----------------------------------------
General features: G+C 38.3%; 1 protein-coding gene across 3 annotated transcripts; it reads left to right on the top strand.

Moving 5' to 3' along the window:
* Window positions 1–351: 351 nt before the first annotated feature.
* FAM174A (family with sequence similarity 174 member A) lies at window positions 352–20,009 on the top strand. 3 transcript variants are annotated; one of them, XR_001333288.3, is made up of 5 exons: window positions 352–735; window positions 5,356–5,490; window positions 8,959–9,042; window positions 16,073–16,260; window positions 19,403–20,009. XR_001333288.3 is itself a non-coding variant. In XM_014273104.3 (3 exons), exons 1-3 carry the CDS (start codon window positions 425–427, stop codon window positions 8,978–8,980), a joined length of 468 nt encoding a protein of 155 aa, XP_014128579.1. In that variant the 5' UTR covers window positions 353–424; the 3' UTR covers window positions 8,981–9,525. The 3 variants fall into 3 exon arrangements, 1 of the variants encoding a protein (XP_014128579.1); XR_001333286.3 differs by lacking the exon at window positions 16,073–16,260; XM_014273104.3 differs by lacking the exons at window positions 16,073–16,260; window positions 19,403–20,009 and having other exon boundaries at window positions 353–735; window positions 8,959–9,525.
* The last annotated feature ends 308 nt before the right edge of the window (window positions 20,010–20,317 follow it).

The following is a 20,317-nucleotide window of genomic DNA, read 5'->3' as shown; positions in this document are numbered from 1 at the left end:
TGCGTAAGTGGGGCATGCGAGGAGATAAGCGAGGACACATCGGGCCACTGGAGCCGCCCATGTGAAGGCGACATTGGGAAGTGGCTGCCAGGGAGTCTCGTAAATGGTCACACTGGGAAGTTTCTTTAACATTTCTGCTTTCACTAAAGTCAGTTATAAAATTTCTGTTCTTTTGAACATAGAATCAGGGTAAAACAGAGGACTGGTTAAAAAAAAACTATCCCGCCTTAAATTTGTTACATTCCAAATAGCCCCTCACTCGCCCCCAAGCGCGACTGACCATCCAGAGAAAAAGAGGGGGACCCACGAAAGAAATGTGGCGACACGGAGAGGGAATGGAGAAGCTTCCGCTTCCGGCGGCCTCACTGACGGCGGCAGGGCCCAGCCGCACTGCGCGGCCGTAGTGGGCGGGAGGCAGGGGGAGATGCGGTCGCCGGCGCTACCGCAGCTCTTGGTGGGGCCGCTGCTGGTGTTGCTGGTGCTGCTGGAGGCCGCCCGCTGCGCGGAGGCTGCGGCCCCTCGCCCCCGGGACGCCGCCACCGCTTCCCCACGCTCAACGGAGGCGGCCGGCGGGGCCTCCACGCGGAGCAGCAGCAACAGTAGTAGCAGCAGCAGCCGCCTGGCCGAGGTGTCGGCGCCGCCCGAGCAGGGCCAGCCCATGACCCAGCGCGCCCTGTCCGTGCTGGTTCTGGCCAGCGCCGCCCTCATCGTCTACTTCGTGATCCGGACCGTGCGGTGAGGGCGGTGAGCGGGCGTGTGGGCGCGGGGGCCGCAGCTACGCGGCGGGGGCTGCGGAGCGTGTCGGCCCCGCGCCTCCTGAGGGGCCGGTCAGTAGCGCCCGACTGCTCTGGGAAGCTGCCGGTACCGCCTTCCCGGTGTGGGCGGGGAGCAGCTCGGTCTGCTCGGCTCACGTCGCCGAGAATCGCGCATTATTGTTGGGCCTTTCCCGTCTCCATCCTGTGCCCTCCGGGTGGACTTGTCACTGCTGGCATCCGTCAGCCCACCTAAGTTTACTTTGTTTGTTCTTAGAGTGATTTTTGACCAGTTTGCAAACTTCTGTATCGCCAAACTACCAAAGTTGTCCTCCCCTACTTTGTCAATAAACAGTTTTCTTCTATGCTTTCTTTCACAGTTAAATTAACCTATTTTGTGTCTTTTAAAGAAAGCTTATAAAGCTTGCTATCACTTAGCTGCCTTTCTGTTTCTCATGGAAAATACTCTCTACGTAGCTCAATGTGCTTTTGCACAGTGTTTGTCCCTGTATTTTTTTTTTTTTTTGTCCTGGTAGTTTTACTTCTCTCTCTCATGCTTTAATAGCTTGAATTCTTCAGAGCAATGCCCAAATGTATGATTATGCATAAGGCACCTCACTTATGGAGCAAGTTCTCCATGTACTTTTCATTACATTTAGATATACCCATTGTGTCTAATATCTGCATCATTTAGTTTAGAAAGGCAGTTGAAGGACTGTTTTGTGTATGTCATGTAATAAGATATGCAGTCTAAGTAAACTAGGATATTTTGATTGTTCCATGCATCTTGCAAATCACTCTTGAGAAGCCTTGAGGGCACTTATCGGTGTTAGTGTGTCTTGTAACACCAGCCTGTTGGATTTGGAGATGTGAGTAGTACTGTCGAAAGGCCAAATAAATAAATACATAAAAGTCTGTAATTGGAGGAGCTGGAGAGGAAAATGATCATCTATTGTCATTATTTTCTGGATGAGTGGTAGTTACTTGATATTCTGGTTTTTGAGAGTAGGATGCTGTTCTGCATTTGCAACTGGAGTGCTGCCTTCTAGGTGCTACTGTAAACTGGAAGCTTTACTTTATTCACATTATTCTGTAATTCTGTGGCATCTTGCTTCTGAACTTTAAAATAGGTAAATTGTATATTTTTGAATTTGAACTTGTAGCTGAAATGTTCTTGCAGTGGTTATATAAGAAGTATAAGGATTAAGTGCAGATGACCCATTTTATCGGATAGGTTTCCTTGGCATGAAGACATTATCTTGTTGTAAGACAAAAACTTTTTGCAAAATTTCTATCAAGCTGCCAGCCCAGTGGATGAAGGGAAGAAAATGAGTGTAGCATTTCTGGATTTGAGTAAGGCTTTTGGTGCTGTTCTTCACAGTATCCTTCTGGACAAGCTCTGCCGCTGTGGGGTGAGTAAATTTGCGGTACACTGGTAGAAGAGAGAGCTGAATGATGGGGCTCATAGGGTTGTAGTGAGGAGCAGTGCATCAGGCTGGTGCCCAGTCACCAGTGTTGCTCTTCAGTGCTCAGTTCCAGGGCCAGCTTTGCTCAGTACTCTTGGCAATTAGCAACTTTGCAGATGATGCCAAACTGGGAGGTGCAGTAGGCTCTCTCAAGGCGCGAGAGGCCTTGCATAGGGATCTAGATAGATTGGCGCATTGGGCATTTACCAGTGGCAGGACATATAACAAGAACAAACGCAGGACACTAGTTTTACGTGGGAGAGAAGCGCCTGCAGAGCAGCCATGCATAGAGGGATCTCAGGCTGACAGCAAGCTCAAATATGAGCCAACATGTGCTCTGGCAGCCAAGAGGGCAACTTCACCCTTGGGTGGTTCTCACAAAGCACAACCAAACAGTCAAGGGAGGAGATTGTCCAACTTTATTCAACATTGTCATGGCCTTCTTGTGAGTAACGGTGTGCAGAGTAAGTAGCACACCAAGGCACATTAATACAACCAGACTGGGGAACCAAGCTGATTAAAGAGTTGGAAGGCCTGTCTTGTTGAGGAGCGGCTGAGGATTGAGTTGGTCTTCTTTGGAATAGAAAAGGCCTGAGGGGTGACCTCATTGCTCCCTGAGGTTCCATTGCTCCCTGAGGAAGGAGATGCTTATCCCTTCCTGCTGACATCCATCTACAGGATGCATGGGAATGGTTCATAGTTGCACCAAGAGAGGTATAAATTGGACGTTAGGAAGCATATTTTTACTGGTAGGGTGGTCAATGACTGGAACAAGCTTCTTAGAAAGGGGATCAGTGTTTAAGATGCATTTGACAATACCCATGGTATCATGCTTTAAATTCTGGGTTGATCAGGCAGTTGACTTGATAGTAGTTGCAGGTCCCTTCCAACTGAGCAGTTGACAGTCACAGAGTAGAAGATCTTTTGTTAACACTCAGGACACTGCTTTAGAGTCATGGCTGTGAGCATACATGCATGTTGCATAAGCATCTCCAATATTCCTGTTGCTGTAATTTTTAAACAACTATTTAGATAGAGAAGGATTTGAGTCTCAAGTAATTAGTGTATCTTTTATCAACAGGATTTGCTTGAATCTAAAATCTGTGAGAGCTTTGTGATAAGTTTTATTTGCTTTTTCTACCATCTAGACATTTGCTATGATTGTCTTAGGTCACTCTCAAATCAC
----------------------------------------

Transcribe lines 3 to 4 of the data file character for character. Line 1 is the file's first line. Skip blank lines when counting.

* Window positions 1–351: 351 nt before the first annotated feature.
* FAM174A (family with sequence similarity 174 member A) lies at window positions 352–20,009 on the top strand. 3 transcript variants are annotated; one of them, XR_001333288.3, is made up of 5 exons: window positions 352–735; window positions 5,356–5,490; window positions 8,959–9,042; window positions 16,073–16,260; window positions 19,403–20,009. XR_001333288.3 is itself a non-coding variant. In XM_014273104.3 (3 exons), exons 1-3 carry the CDS (start codon window positions 425–427, stop codon window positions 8,978–8,980), a joined length of 468 nt encoding a protein of 155 aa, XP_014128579.1. In that variant the 5' UTR covers window positions 353–424; the 3' UTR covers window positions 8,981–9,525. The 3 variants fall into 3 exon arrangements, 1 of the variants encoding a protein (XP_014128579.1); XR_001333286.3 differs by lacking the exon at window positions 16,073–16,260; XM_014273104.3 differs by lacking the exons at window positions 16,073–16,260; window positions 19,403–20,009 and having other exon boundaries at window positions 353–735; window positions 8,959–9,525.